For the army of The Raj see Kipling's Finest .


The Raj in popular culture:

  • Wee Willie Winkie is a Shirley Temple vehicle in which Shirley winds up living with her grandfather, who happens to be the commander of a British regiment on the frontier of the Raj, fighting the Afghans. C. Aubrey Smith gives a Shut Up, Kirk! speech about the importance of duty on the frontier.
  • The Lives of a Bengal Lancer is a Gary Cooper vehicle in which Gary is an officer in a British regiment on the frontier of the Raj, fighting the (future) Pakistanis. C. Aubrey Smith gives a Shut Up, Kirk! speech about the importance of duty on the frontier.
  • Three of G.M. Fraser's Flashman novels are set in India and Afghanistan, and while not directly set there, the McAuslan series and Quartered Safe Out Here clearly demonstrate the strong influence the Raj had on the culture of the British Army.
  • Indiana Jones and the Temple of Doom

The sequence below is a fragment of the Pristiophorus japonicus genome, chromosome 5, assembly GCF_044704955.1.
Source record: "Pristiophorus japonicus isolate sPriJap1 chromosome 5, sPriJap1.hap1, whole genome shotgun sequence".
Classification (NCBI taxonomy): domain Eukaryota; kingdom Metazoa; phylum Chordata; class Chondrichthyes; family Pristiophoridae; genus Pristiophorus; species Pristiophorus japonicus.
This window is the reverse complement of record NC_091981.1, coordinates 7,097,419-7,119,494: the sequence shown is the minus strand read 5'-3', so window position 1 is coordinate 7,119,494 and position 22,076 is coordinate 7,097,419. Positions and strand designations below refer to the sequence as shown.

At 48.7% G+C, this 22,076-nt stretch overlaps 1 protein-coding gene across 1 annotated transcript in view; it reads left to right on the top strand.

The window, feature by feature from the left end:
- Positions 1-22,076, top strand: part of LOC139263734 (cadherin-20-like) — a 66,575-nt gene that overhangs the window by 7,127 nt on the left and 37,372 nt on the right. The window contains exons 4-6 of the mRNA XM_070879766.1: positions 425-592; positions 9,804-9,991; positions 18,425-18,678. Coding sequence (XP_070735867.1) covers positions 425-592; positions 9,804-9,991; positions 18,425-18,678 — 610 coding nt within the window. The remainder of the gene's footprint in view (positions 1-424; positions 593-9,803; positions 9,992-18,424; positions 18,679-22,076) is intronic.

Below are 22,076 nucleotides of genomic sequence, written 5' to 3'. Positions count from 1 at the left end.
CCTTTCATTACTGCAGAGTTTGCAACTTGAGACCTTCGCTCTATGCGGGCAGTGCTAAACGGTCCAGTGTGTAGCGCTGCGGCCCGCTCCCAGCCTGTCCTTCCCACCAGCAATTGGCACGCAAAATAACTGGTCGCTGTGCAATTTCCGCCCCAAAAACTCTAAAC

• The Man Who Would Be King
  • A Passage to India
  • Gandhi
  • The Deceivers
  • Gunga Din
  • Not quite literally everything Kipling ever wrote, but most of what he wrote that most people have ever heard of, is set in or near the Raj and the rest of it is at least influenced by Kipling's having been born in it and spending his early childhood and early adult life there.
  • Beginning of The Secret Garden
  • Carry On... Up the Khyber
  • The Great Game
  • The Steam House
  • The Far Pavilions: A sprawling, 1,000 epic tale of Ashton Pelham-Martyn, a British man who was raised as an Indian and struggles with his identity and loyalty after he returns to India as a British soldier in service to the Raj. Not to mention, his love of the beautiful Anjuli - an Indian woman and his childhood friend.
  • The wildly successful early-80s British TV drama series The Jewel in the Crown, based on a series of four novels by Paul Scott, is set in India during the final years of the Raj and the transition to independence and partition.
  • Ripping Yarns: The episode "Roger of the Raj"
  • Indian Summers: A (2015 - ongoing) richly historical, period series about the twilight of the British Raj in 1930's Simla, India - the summer headquarters of the British government, headed by a diverse cast of Brits and Indians and featuring plenty of politics, romances, scandals, intrigue and the like.